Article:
By Paul Gable
(Ed. Note – Some negative reactions heard locally to the Karon Mitchell lawsuit are like the Chinese fireworks pictured above – loud and colorful but, in the end, just smoke.)
On April 5, 2018 at 3:05 p.m., Karon Mitchell filed a lawsuit against the Myrtle Beach Area Chamber of Commerce (MBACC), the City of Myrtle Beach and Horry County alleging misuse of tourism development fee (TDF) and accommodations tax (ATax) public funds.
In response to the lawsuit, MBACC issued a blanket denial of the allegations and at least one local television news outlet in the area attempted to, in its words, “fact check” the allegations.
The MBACC response came in a media statement issued April 6, 2018, by board chair Carla Schuessler:
“Today we had an opportunity to review the lawsuit that was filed against us, and l am disappointed to see that we will have to divert our time and resources to address this case which is full of conjecture, innuendo and inaccurate statements. The Chamber complies with all applicable laws regarding the use of public funds and selects vendors based on best business practices.”
The Chamber statement went on to say it will hold a press conference next week to accurately address the statements in the lawsuit.
The local news outlet broadcast a story April 6, 2018 where it claimed to find discrepancies, between claims in the lawsuit and MBACC public disclosure documents, with respect to public money spent with what are called in the lawsuit “crony companies.” According to the lawsuit, crony companies are companies formed by former and/or current Chamber employees and, in at least one instance, a company owned by a MBACC executive board member.
This appeared to be much ado about nothing as the MBACC public disclosure documents used generic descriptions instead of specific vendor names for some of the expenses listed. If those challenged expense amounts did not go to any of the crony companies, next week’s MBACC press conference can “accurately address” those statements and tell us exactly what company did receive the payments.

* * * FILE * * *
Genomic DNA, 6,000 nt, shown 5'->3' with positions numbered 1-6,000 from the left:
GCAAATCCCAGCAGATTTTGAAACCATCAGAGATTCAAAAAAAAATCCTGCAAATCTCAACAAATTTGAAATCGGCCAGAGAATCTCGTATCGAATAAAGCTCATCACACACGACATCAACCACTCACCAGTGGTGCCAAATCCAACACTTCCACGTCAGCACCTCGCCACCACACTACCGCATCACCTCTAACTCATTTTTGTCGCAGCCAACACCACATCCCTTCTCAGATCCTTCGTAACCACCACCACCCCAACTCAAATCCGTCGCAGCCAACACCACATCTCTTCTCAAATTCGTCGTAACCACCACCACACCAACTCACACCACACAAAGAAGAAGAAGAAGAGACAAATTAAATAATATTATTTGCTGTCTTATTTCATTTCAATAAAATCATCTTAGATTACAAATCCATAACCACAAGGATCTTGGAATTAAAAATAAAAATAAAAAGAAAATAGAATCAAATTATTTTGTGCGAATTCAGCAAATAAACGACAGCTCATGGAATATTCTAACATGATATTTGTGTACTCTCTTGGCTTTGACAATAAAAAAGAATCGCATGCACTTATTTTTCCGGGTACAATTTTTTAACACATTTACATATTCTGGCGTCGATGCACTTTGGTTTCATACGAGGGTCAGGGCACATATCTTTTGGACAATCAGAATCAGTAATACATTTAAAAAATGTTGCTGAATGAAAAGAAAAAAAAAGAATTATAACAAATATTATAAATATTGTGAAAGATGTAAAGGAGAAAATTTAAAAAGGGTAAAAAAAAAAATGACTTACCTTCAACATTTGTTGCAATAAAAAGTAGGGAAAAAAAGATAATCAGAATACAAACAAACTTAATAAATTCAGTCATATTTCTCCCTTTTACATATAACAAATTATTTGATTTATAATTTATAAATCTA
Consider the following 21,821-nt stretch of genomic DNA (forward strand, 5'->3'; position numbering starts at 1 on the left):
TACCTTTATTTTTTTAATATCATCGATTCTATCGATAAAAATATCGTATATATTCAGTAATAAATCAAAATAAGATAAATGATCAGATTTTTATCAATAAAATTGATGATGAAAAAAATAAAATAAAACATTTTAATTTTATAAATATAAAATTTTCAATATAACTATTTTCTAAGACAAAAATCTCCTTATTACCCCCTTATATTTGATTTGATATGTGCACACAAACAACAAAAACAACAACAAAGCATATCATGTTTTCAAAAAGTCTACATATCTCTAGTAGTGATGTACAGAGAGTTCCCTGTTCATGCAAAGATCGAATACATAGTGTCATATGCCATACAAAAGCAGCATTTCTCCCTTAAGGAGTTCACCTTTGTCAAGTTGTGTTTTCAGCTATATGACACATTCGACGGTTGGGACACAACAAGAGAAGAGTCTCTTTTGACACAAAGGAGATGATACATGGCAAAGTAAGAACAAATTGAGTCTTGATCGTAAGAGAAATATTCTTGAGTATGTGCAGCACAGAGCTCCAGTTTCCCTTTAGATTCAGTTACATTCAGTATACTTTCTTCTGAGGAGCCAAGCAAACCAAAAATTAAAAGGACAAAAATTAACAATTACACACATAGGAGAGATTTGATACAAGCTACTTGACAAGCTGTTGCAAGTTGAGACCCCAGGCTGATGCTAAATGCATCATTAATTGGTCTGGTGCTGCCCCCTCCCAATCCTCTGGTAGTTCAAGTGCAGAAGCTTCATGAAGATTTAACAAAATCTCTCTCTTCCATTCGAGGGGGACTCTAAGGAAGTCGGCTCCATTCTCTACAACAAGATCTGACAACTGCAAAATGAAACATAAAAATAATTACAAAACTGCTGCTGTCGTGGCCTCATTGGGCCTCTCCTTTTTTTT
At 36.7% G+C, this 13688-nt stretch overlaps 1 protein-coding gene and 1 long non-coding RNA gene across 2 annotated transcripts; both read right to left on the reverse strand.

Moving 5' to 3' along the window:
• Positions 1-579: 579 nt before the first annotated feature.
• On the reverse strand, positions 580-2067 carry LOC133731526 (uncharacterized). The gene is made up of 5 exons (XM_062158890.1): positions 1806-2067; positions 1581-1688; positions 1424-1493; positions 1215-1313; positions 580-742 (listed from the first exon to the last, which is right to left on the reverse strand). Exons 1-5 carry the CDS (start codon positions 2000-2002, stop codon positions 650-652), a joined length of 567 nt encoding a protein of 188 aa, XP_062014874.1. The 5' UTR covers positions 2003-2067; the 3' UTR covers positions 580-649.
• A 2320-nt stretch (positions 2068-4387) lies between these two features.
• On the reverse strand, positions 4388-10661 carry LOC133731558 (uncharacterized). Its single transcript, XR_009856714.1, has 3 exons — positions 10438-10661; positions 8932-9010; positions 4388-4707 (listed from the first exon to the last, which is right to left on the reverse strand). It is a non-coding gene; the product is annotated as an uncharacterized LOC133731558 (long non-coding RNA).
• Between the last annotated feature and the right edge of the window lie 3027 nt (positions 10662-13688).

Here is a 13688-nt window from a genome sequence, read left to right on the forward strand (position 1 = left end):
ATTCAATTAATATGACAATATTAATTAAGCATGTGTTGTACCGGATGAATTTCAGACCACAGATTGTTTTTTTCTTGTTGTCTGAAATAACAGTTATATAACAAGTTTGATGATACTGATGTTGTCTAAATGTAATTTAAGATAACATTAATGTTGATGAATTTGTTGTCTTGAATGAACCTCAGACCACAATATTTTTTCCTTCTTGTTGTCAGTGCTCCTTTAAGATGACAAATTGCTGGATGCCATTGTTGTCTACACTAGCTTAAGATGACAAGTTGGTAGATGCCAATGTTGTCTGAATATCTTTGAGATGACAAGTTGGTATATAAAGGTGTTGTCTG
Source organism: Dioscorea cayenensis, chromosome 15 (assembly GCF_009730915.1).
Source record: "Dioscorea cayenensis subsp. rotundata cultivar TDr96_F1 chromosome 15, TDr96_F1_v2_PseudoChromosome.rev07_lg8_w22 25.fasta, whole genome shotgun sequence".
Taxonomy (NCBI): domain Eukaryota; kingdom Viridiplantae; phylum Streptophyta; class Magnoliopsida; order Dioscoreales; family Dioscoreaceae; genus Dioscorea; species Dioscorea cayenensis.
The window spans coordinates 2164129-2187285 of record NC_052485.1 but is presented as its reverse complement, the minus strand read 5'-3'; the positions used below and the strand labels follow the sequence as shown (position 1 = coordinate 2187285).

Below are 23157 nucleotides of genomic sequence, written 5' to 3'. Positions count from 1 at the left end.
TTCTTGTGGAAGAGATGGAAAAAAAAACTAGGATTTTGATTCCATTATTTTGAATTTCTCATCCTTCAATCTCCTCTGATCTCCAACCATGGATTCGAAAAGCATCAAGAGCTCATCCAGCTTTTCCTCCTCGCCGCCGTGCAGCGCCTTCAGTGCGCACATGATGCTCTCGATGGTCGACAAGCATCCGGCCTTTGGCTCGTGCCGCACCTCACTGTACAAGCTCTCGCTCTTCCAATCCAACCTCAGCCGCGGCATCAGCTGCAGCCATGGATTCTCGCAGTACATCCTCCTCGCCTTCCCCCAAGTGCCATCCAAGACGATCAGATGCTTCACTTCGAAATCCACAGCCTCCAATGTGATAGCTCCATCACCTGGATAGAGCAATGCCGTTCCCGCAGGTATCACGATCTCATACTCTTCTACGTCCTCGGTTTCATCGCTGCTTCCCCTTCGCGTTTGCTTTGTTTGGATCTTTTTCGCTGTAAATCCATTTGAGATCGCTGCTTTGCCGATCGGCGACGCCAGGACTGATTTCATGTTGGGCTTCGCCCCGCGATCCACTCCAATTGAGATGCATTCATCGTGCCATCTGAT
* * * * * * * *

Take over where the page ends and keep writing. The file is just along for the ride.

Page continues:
Another area addressed in the media story was a statement in the lawsuit that “the chamber funneled tourism tax money through the crony companies to contribute to politicians supported by the chamber.”
Mitchell provided an example of contributions by Myrtle Beach area residents to a Minnesota U.S. Senator who is on the I-73 committee in Washington.
However, we can stay local and provide a specific example with support given to Tim McGinnis, a candidate for the open S.C. House District 56 seat in a special election last fall.
As reported by Grand Strand Daily during that special election campaign, considerable television and radio advertising asking voters to vote for McGinnis was paid for by the Grand Strand Business Alliance (GSBA), according to Federal Communications Commission forms filed with the stations involved.
GSBA is not listed as one of the crony companies in the lawsuit, but it has a close association with MBACC including receiving a portion of the money the Chamber charges businesses to be listed on the website VisitMyrtleBeach.com. These monies go to political action committees controlled by GSBA as contributions from the Chamber, according to departing MBACC President and CEO Brad Dean.
According to MBACC documents, the Chamber established the Myrtle Beach Area Commerce Center, Inc. in 1999 as a wholly owned subsidiary of the MBACC, to account for activities not related to the Chamber’s tax exempt purpose. The activities of the Commerce Center are primarily related to vacation book and website advertising, according to Chamber documents.
The advertising for McGinnis was placed by Jackie Miller, owner of Miller Direct, which was named as a crony company in the lawsuit.
There was some confusion in the initial documentation included in the public filings with the stations’ involved when the form used for the McGinnis ads had a heading “Proposal for Myrtle Beach Chamber of Commerce.” Miller told GSD she used the wrong form for the proposal. Miller Direct also places advertising for MBACC out of area tourism promotion buys.
McGinnis claimed to GSD that he had no idea who was placing the television and radio ads for him.
McGinnis’ campaign disclosure filing with the S.C. Ethics Commission lists a $1,000 campaign contribution from Jackie Miller. The McGinnis filing also lists a $1,000 contribution to his campaign from William Rosenthal, owner of Visibililty and Conversions, LLC, another crony company named in the lawsuit.
From these facts related to the McGinnis campaign, it can be concluded public monies went to Miller Direct, LLC and Visibility and Conversions, LLC for work related to tourism promotion advertising performed under the direction of MBACC, according to MBACC disclosures. The principals of each of these business entities contributed to the Tim McGinnis campaign, according to filings with the S.C. Ethics Commission. The McGinnis campaign was also supported by GSBA with ad buys, at least a portion of which were funded by MBACC donations, according to FCC documents.
These facts, which appear to support claims in the lawsuit, are far from the conjecture, innuendo and inaccurate statements claimed by Schuessler.
(Ed. Note – an earlier version of this story incorrectly referred to the Myrtle Beach Area Convention and Visitors Bureau as the for-profit side of the Chamber instead of the Myrtle Beach Area Commerce Center, Inc.)